New Testament Survey: Acts to Revelation - Lesson 29
Romans - Problem
Paul begins Romans by stating the problem of sin and enumerating a few specific sins. His conclusion in chapter 3 is that both the Jews and the Gentiles are under the wrath of God.
Romans - Problem
Lesson Twenty-nine: Romans
IV. Content of the Letter (part 1)
A. Salutation (1:1-7)
B. Thanksgiving (1:8-15)
C. The Main Theme (1:16-17)
D. The Big Problem (1:18-3:20)
1. Part 1 (1:18-31)
c. Sins against society
2. Part 2 (2:1-3:8)
3. The Conclusion (3:9-20)
a. The Jew is under the wrath of God.
b. The Gentile is under the wrath of God.
Acts was written by the same person that wrote the Gospel of Luke and continues where Luke left off with the resurrection and ascension of Jesus.
Luke wrote as a historian and includes details related to geography, political leaders and navigational terms. He was also an eyewitness and acquainted with eyewitnesses of events recorded in Acts.
Luke's purpose in writing Acts was give an orderly historical account of events surrounding Christ's ascension, the first followers of Christ and the spread of the early Church.
Acts 1:8 is the theme verse for the whole book. The structure of the book of Acts shows how this theme was fulfilled by recording events relating the spread of the gospel geographically.
At first, the early Church was made up mostly of Jews who continued to live a Jewish lifestyle.
Two events in the early Church were the choosing of an apostle to take the place of Judas Iscariot, and the coming of the Holy Spirit on the day of Pentecost.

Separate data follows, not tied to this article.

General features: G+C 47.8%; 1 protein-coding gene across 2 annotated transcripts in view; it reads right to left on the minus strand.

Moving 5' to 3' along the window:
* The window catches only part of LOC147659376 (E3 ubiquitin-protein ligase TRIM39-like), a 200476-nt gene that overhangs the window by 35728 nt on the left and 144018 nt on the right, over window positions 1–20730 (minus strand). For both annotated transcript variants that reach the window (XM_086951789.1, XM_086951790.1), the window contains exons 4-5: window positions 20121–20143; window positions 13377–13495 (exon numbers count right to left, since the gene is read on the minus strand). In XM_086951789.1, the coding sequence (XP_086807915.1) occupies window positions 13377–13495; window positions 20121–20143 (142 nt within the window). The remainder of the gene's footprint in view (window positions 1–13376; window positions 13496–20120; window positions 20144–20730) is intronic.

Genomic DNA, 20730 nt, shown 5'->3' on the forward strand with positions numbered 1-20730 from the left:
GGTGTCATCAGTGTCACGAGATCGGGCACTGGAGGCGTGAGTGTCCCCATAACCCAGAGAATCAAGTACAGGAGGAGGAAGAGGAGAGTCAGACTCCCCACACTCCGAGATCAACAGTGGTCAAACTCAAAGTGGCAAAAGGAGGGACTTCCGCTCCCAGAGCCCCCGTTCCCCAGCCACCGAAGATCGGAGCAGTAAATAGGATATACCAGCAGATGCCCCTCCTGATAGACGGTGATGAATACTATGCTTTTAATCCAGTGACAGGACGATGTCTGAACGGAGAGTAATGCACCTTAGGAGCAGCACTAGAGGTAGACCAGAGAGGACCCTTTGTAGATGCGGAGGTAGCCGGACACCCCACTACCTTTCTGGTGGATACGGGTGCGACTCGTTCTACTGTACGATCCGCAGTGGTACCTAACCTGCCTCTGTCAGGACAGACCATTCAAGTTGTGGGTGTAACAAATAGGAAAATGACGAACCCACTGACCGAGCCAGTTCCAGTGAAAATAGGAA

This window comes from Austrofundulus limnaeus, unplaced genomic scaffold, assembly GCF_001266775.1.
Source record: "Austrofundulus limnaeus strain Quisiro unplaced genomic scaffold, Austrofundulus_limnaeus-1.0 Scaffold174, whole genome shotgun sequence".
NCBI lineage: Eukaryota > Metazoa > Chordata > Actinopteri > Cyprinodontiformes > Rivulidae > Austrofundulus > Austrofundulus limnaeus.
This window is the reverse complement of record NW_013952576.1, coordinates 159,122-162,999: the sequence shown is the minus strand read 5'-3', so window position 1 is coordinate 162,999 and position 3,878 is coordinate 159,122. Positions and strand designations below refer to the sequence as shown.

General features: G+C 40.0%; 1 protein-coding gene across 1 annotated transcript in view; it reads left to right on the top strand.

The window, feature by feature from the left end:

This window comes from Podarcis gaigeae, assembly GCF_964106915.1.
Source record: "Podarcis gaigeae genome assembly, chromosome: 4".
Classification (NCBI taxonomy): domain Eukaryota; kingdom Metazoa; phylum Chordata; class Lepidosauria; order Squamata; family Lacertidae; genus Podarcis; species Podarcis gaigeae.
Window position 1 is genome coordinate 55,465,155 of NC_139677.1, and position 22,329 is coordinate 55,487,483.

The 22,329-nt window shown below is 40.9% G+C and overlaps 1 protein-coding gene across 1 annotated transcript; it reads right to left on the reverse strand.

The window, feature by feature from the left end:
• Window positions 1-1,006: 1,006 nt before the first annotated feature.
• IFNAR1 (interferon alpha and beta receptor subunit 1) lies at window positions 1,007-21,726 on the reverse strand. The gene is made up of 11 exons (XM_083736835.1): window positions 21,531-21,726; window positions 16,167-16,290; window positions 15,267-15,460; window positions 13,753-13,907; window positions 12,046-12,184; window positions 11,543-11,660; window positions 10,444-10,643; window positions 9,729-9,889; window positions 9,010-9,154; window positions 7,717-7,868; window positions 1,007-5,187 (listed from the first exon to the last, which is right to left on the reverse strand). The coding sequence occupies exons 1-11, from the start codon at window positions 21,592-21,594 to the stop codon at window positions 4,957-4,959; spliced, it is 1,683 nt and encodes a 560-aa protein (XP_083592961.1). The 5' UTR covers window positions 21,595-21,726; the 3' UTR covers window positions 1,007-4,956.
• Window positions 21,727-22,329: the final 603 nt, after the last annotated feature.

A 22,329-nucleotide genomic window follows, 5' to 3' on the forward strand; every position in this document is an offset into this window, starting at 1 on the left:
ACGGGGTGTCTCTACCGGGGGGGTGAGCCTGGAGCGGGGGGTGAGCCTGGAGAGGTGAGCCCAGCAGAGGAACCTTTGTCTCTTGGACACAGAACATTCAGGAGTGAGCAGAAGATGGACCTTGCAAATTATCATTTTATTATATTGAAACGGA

The elements of conversion in the New Testament are repentance, faith, confession, regeneration and baptism.
Many of the early Christians spoke Greek and Aramaic. Stephen was one of the first deacons and was martyred for his faith.
The apostle Paul's background as a Jew, training as a Pharisee, and Roman citizenship had a significant influence in his ministry and writings.
Paul had a dramatic conversion experience as he was traveling on the road to Damascus.
After Paul's conversion, on some areas of his theology his positions stayed the same, and on some areas his positions changed dramatically.
Many of the events related to Paul's life and ministry are recorded in the book of Acts.
The conversion of Cornelius and Peter's vision were important events in emphasizing the inclusion of Gentiles into the early Church.
The church at Antioch sent out Paul, Barnabas and John Mark to preach the gospel. This was Paul's first missionary journey.
The Jerusalem Council was a meeting of the early Church leaders to decide how to include Gentiles Christians into what had, up to this point, been a predominantly Jewish Christian group.
Barnabas and John Mark went to Cyprus and Paul and Silas went through Asia Minor, then to Macedonia and Greece.
Some of the letters from Paul in the New Testament are to an individual and some are to congregations. The letters are written in a form that includes the same general elements in the same order.
A main theme of 1 Thessalonians is the second coming of Christ.
Paul addresses some issues regarding the second coming of Christ, such as being responsible to work and support yourself in the meantime.
On his third missionary journey, Paul spent most of his time in Ephesus.
Paul defends his apostleship and explains that the foundation of our relationship with God is based on faith, not works.